What if Sean Hannity had said on Fox News that "the biggest terror threat in this country is black men, most of them radicalized to the left, and we have to start doing something about them"? The uproar would be immediate, unrelenting, and intense. And it would continue until Fox handed over Hannity's head on a platter.
Of course, Hannity said no such thing. But CNN's Don Lemon said this: "we have to stop demonizing people and realize that the biggest terror threat in this country is white men, most of them radicalized to the right, and we have to start doing something about them."
As for the uproar—well, where is it?
As for CNN's response, "A CNN spokeswoman said Wednesday neither Lemon nor the network would speak more about it."
No big deal. Nothing to talk about. Controversy over.
Yet a few days earlier, Megyn Kelly's blackface comment was the straw that broke the camel's back, leading to her firing by NBC. What a contrast!
If her comment was offensive, his was beyond offensive. His was off the charts in terms of broadness and ugliness. His was off the charts in terms of being dangerous. Yes, he said, "we have to start doing something about them."
Why the glaring double standard?
But we actually see this double standard virtually every single day. It is a standard based on bias rather than balance and on politics rather than parity.
What would have happened if Laura Ingraham claimed that Barack Obama "radicalized so many more people than ISIS ever did."
What would happen to her career?
To my knowledge, she said no such thing.
But just this week, GQ's Julia Ioffe said on CNN that "this president has radicalized so many more people than ISIS ever did."
To his credit, CNN's David Urban responded immediately, saying, "That's just ... it's unconscionable for you to say that."
Jake Tapper, however, offered little resistance, and Ioffe's apology did not exactly hit things out of the park.
The double standards continue.
What if, on the anniversary of 9/11, Mark Levin said that Joe Biden "has done more damage to the dream of America than any foreign adversary ever could"?
Could you imagine the outrage and calls for him to be taken off the air?
But on September 10, MSNBC's Joe Scarborough wrote that President Trump "has done more damage to the dream of America than any foreign adversary ever could."
Have you noticed that he has not skipped a beat on MSNBC since penning those unfortunate words?
And for all those who attack President Trump's immigration policy, I assume you disagree with these words, correct? To quote exactly, "We simply cannot allow people to pour into the U.S., undetected, undocumented, unchecked and circumventing the line of people who are waiting patiently, diligently, lawfully to become immigrants in this country."
There's only one problem. These are not the words of Donald Trump. They are the words of Senator Barack Obama, spoken in 2005. Even Snopes.com, a left-leaning fact-checking website, verifies this.
Yet Obama was praised for expressing these sentiments while Trump is condemned for expressing similar views.
How about this immigration quote? Surely Trump is a bigot for saying such things:
But there are some areas that the federal government should not leave and should address and address strongly. One of these areas is the problem of illegal immigration. After years of neglect, this administration has taken a strong stand to stiffen the protection of our borders. We are increasing border controls by 50 percent. We are increasing inspections to prevent the hiring of illegal immigrants. And tonight, I announce I will sign an executive order to deny federal contracts to businesses that hire illegal immigrants.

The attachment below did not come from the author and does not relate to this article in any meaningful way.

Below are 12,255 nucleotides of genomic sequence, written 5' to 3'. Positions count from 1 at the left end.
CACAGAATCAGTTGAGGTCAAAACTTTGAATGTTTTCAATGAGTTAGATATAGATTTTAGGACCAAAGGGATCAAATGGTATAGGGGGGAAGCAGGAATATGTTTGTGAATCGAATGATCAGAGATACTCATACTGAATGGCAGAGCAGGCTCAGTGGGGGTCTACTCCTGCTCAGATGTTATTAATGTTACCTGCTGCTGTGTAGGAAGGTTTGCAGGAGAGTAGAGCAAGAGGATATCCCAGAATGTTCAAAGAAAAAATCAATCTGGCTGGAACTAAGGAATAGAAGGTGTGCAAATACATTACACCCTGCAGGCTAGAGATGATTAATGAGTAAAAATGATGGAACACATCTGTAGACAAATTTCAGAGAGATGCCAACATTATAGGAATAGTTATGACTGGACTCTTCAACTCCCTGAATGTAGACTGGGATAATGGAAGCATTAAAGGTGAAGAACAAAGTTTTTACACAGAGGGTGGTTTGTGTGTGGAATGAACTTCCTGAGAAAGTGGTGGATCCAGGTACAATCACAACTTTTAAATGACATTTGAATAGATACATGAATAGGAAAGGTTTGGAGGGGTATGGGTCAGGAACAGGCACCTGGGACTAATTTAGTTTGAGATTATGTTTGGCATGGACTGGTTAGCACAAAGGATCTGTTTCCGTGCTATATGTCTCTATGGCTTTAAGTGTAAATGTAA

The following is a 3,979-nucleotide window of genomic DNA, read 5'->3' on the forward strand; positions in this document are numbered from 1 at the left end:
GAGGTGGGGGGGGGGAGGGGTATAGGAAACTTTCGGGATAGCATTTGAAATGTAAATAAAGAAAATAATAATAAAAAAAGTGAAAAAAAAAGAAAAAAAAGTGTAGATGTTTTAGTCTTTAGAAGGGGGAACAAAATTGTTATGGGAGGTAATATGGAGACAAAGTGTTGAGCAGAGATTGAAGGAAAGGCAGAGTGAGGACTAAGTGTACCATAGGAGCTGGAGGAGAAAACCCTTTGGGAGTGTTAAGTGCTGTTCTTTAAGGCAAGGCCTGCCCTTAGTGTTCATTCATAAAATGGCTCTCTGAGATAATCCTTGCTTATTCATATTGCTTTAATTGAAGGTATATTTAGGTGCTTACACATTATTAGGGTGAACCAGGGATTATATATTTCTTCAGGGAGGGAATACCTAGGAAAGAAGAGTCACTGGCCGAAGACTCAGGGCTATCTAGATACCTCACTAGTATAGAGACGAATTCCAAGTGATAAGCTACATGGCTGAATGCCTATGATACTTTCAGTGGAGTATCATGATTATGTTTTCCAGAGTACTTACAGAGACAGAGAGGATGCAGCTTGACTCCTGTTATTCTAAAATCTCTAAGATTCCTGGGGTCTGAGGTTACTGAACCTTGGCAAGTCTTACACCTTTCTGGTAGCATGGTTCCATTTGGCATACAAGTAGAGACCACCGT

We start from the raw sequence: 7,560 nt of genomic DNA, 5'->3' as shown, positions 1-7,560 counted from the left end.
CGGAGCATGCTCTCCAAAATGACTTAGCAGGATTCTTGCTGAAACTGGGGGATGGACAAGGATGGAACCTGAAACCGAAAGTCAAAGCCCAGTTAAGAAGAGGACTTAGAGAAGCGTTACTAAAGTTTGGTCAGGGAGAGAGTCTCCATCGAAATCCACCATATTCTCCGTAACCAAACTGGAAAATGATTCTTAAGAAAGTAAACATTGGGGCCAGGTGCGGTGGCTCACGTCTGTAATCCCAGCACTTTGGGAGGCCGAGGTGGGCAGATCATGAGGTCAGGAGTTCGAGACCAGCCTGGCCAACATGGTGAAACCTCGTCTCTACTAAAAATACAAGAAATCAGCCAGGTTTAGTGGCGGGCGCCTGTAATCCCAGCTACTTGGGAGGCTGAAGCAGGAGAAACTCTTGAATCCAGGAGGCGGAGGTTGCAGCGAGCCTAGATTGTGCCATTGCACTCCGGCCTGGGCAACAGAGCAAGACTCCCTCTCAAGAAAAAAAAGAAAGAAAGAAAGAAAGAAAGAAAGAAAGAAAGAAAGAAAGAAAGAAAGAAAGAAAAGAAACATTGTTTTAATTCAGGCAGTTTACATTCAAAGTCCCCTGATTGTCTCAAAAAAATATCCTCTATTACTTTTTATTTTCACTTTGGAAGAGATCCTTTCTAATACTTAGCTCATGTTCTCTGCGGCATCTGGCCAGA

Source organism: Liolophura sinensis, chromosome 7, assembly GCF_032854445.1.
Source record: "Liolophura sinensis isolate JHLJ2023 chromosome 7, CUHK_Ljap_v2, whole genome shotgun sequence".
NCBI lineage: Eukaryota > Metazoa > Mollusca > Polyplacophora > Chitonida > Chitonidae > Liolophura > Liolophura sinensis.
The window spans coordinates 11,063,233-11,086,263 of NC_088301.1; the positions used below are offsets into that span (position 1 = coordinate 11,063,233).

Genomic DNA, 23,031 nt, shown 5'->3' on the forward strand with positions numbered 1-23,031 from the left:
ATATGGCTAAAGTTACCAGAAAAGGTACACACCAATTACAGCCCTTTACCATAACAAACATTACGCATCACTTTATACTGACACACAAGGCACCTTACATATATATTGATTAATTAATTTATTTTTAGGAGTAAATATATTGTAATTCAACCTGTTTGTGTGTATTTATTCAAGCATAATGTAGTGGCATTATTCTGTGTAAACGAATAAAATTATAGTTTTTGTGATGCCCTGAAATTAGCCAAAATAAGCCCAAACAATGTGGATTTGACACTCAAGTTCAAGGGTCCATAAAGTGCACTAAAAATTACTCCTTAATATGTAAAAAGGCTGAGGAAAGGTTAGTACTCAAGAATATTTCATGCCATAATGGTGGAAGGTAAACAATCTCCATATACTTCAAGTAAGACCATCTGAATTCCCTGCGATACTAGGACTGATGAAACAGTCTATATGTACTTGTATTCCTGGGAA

Let me be very clear about this: We are still a nation of immigrants; we should be proud of it. We should honor every legal immigrant here, working hard to become a new citizen. But we are also a nation of laws.
Horrible, you say? This is why you're a Democrat rather than a Republican?
Well, these are not Trump's words either. Rather, they are the words of President Bill Clinton in his 1996 State of the Union address.
Did I say double standard? Did I say that we judge things by bias more than by balance?
But the sword cuts both ways (and here is where I will offend many of my fellow conservatives).
It's true that the TV and news media are overwhelmingly leftist. And that means that a liberal like Don Lemon will hardly be held accountable, whereas a conservative will be eaten alive for perceived insensitive or racially charged comments.
But if we are to be honest with ourselves, we would have to acknowledge that the very things we condone when they're on "our side" are the things we condemn when they're on the "other side." We have our double standards too.
If you don't believe me, try this little exercise. If you are a fellow conservative and fellow Trump supporter, imagine how would you feel about Donald Trump if he was to the left of Bernie Sanders politically and ideologically. Would you appreciate his deprecating tweets? Would you excuse his exaggerations and misstatements? Would you consider him a champion or a bully?
So, my appeal is simple and succinct. Let's call balls and strikes fairly. Let's hold the sword of truth firmly and unflinchingly.
In a society swarming with lies and misinformation, only the truth can set us free.
Dr. Michael Brown (www.askdrbrown.org) is the host of the nationally syndicated Line of Fire radio program. His latest book is Evangelicals at the Crossroads: Will We Pass the Trump Test? Connect with him on Facebook or Twitter, or YouTube.
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